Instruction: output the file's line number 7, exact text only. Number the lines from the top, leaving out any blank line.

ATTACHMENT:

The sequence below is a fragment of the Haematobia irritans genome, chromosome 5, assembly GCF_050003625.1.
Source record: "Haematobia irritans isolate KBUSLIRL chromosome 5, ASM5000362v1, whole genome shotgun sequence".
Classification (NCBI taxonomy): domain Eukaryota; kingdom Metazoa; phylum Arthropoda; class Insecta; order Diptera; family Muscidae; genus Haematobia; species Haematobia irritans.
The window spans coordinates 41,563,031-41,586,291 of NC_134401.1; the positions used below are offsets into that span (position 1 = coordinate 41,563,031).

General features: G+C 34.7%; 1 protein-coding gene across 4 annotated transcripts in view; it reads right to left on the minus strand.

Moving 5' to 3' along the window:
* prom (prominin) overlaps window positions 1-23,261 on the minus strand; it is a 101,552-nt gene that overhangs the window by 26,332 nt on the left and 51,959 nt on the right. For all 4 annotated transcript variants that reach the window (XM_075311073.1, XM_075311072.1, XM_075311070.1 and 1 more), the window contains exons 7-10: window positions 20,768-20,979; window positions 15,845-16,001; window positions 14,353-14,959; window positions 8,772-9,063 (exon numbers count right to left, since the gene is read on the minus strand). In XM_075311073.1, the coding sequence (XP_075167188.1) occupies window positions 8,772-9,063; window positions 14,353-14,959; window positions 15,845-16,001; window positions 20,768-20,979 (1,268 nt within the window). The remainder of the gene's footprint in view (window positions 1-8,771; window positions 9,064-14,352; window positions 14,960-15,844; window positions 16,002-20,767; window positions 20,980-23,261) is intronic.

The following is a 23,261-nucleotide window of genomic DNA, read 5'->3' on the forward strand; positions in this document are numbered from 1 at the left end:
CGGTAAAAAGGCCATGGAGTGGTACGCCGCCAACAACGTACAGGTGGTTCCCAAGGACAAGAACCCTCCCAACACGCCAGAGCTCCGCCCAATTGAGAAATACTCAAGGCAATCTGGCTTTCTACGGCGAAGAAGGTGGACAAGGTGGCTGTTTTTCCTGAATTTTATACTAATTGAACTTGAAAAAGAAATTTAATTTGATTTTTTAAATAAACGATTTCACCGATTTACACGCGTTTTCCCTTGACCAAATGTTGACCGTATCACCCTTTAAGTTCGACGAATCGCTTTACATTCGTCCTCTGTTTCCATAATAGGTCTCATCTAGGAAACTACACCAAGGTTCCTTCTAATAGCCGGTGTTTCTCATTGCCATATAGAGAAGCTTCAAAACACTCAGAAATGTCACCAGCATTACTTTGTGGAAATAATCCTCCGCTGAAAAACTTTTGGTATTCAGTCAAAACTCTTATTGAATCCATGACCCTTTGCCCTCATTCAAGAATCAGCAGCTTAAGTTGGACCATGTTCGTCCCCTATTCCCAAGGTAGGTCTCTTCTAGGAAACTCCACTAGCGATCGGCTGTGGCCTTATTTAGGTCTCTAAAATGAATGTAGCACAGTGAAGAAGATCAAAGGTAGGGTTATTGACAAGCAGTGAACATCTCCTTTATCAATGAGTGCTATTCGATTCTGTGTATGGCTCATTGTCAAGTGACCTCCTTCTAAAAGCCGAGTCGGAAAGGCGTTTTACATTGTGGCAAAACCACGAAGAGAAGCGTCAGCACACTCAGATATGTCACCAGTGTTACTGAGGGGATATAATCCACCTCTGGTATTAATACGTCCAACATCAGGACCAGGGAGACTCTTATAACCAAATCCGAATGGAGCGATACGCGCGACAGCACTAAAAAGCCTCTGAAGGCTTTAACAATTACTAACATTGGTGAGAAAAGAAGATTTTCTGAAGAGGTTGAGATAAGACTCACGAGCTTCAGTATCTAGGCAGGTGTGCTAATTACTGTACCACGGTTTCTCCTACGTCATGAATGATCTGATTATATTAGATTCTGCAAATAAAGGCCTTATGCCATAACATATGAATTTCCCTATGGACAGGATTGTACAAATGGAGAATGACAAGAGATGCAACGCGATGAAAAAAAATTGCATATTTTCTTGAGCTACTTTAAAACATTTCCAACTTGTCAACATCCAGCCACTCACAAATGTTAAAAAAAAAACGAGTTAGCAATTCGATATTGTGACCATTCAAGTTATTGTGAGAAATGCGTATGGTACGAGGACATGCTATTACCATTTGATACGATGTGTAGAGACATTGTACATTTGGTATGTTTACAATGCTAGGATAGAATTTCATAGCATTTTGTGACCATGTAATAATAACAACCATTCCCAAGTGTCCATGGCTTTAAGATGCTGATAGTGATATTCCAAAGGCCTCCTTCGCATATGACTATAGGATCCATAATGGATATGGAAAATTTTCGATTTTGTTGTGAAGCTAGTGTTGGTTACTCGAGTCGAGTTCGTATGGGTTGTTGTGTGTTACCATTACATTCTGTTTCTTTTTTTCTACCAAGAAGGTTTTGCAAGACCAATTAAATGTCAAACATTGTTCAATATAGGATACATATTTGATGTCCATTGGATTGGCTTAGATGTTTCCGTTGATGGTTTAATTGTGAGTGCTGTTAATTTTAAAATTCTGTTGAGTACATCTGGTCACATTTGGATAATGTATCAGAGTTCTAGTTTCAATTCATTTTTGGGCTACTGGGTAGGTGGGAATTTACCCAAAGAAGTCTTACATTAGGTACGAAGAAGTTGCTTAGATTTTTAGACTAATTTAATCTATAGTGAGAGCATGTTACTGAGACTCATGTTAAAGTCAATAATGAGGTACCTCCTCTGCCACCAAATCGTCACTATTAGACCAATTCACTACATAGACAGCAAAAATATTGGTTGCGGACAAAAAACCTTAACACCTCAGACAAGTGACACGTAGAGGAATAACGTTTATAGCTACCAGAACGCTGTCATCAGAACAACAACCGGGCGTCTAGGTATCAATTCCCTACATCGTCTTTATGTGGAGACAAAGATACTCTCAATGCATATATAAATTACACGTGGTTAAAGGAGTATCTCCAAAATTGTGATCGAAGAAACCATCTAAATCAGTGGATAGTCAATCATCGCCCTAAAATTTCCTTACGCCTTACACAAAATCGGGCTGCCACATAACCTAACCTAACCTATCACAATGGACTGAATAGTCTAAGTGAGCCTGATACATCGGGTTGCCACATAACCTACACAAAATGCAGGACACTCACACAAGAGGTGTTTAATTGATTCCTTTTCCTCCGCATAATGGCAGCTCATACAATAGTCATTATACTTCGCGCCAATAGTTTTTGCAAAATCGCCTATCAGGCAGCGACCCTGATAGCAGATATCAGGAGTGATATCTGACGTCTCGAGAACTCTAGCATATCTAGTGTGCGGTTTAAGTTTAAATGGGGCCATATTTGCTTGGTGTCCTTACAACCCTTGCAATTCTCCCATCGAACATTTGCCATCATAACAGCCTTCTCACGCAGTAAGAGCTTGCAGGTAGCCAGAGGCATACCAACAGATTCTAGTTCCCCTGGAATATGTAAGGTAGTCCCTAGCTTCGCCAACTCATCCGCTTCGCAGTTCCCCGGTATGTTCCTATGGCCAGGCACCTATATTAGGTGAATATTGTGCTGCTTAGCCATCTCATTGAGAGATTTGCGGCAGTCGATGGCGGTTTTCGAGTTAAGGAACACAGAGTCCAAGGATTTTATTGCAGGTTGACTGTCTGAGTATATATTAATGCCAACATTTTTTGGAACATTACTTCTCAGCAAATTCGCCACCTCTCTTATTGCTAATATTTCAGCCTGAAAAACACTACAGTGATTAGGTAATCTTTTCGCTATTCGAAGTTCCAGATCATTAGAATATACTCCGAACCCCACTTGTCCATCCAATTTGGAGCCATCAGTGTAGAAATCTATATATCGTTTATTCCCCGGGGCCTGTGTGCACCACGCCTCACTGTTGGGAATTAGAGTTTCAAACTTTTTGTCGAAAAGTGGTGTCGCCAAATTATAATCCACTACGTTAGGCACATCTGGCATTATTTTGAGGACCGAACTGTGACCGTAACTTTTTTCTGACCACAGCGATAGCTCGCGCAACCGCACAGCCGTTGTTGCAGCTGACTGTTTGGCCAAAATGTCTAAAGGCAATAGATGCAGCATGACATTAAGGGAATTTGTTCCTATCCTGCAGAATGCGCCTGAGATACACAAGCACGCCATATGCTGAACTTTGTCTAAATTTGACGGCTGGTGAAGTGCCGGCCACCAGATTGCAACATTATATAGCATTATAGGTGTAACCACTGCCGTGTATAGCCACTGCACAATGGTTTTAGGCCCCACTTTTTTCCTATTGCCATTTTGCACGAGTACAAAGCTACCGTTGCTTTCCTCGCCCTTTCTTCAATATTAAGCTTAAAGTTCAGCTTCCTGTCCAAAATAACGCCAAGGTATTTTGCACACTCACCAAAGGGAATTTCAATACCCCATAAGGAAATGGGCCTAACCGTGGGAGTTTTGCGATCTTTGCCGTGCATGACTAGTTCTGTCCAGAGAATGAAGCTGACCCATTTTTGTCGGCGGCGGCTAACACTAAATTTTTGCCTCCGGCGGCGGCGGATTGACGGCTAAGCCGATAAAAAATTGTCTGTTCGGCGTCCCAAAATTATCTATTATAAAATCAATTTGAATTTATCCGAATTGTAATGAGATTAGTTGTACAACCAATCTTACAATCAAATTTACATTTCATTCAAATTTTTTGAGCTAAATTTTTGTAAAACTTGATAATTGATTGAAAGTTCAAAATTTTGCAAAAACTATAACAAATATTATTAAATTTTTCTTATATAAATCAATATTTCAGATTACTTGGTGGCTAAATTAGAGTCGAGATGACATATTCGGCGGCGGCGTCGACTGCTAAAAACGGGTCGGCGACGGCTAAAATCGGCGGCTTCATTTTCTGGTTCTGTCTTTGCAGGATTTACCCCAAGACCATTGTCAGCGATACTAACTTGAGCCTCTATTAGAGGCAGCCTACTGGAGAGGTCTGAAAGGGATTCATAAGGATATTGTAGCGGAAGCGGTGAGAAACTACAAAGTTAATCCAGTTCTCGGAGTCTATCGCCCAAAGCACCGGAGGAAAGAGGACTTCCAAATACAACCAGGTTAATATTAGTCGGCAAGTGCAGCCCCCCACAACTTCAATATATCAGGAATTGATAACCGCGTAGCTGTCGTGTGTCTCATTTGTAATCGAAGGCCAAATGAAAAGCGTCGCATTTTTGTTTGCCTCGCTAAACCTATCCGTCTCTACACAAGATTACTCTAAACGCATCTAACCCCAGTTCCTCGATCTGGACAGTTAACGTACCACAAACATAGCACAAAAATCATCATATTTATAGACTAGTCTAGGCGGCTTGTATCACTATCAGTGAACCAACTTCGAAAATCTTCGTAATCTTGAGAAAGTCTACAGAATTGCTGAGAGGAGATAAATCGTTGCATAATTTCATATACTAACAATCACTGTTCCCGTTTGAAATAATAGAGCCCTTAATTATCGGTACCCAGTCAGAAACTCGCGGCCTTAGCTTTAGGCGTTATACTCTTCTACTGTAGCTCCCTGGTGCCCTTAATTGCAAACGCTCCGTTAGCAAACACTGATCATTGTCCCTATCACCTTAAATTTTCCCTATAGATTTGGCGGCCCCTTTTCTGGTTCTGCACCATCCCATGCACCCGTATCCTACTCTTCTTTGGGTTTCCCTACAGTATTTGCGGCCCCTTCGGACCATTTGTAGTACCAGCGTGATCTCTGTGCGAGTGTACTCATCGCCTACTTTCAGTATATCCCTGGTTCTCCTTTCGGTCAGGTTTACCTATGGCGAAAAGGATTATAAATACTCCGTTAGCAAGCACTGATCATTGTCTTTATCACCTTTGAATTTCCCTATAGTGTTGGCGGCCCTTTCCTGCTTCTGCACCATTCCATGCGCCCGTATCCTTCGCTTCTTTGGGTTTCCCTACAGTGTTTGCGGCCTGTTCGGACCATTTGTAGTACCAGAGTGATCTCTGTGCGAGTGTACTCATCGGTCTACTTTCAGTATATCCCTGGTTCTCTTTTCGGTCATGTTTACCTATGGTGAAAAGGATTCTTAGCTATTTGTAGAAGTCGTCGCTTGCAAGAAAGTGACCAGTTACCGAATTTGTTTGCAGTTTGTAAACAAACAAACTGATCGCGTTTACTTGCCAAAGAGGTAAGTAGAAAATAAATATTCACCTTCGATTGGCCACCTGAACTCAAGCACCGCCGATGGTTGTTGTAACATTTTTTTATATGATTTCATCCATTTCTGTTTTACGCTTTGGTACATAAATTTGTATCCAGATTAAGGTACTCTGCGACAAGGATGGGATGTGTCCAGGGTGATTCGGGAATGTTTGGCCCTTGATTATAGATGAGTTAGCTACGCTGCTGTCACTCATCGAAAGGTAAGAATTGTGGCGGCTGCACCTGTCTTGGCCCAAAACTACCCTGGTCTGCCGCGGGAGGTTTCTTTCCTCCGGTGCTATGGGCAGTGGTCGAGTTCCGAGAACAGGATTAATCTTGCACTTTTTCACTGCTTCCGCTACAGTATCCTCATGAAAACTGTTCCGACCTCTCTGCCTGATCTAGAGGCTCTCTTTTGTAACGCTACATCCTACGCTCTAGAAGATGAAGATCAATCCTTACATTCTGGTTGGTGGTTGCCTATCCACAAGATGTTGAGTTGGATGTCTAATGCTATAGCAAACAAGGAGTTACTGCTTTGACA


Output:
* prom (prominin) overlaps window positions 1-23,261 on the minus strand; it is a 101,552-nt gene that overhangs the window by 26,332 nt on the left and 51,959 nt on the right. For all 4 annotated transcript variants that reach the window (XM_075311073.1, XM_075311072.1, XM_075311070.1 and 1 more), the window contains exons 7-10: window positions 20,768-20,979; window positions 15,845-16,001; window positions 14,353-14,959; window positions 8,772-9,063 (exon numbers count right to left, since the gene is read on the minus strand). In XM_075311073.1, the coding sequence (XP_075167188.1) occupies window positions 8,772-9,063; window positions 14,353-14,959; window positions 15,845-16,001; window positions 20,768-20,979 (1,268 nt within the window). The remainder of the gene's footprint in view (window positions 1-8,771; window positions 9,064-14,352; window positions 14,960-15,844; window positions 16,002-20,767; window positions 20,980-23,261) is intronic.